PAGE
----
"Out of respect for the victims of flight 4U 9525, Lufthansa is cancelling the celebrations planned for April 15th on the 60th anniversary of its existence," a statement on the company website read.
Instead, the company will take part in the national day of mourning on April 17th at Cologne Cathedral, where relatives and friends of those killed will also be present.
CEO Carsten Spohr had previously called the crash of Germanwings flight 4U9525 with 150 people on board “the blackest day in the 60-year history of our company”.
French investigators currently believe that the Airbus A320 was deliberately crashed into the mountainside by co-pilot Andreas Lubitz, who appears to have locked his captain out of the cockpit after he left to use the toilet.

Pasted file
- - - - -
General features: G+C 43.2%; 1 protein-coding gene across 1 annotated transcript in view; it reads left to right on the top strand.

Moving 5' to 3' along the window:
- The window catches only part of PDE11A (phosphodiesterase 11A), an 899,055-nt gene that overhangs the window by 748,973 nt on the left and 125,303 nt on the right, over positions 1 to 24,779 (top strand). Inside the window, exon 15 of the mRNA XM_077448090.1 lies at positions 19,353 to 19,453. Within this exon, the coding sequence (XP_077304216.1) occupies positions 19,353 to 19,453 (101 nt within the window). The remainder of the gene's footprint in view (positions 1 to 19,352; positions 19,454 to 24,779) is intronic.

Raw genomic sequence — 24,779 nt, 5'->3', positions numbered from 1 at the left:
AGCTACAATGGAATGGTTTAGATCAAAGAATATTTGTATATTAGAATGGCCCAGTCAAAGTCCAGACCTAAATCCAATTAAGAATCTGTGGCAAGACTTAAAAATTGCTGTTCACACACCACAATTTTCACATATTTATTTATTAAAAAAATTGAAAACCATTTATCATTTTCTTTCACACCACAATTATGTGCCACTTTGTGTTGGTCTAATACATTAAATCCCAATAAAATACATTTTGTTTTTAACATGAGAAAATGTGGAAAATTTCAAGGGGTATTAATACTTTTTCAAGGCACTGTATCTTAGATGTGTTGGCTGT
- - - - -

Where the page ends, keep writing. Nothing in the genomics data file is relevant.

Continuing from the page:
The airline was founded in 1955, ten years after the end of the Second World War and the dissolution of the original Lufthansa, founded in 1926.
It began with a regular air transport service within Germany in its first month before extending flights to London, Paris, Madrid and New York.
The company has grown from 2,000 workers at its founding to a 118,000-strong behemoth, with 70,000 of those employees at home in Germany.